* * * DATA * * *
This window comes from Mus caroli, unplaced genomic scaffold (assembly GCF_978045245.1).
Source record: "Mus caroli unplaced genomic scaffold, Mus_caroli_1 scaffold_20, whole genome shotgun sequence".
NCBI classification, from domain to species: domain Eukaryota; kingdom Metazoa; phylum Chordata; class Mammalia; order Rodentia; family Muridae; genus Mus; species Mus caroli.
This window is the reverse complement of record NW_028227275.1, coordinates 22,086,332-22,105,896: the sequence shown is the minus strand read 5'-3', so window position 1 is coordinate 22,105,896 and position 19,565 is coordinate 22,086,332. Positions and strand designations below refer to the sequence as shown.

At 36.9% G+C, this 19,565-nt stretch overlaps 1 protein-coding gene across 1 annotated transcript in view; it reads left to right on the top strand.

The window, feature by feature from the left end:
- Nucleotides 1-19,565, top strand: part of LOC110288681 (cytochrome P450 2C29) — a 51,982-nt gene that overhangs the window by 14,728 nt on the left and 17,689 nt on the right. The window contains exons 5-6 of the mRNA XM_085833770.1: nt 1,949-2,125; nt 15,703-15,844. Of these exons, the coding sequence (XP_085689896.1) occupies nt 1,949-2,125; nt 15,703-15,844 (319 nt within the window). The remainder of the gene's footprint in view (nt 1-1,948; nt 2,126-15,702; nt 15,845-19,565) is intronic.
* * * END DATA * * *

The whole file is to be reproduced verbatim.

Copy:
This window comes from Mus caroli, unplaced genomic scaffold (assembly GCF_978045245.1).
Source record: "Mus caroli unplaced genomic scaffold, Mus_caroli_1 scaffold_20, whole genome shotgun sequence".
NCBI classification, from domain to species: domain Eukaryota; kingdom Metazoa; phylum Chordata; class Mammalia; order Rodentia; family Muridae; genus Mus; species Mus caroli.
This window is the reverse complement of record NW_028227275.1, coordinates 22,086,332-22,105,896: the sequence shown is the minus strand read 5'-3', so window position 1 is coordinate 22,105,896 and position 19,565 is coordinate 22,086,332. Positions and strand designations below refer to the sequence as shown.

At 36.9% G+C, this 19,565-nt stretch overlaps 1 protein-coding gene across 1 annotated transcript in view; it reads left to right on the top strand.

The window, feature by feature from the left end:
- Nucleotides 1-19,565, top strand: part of LOC110288681 (cytochrome P450 2C29) — a 51,982-nt gene that overhangs the window by 14,728 nt on the left and 17,689 nt on the right. The window contains exons 5-6 of the mRNA XM_085833770.1: nt 1,949-2,125; nt 15,703-15,844. Of these exons, the coding sequence (XP_085689896.1) occupies nt 1,949-2,125; nt 15,703-15,844 (319 nt within the window). The remainder of the gene's footprint in view (nt 1-1,948; nt 2,126-15,702; nt 15,845-19,565) is intronic.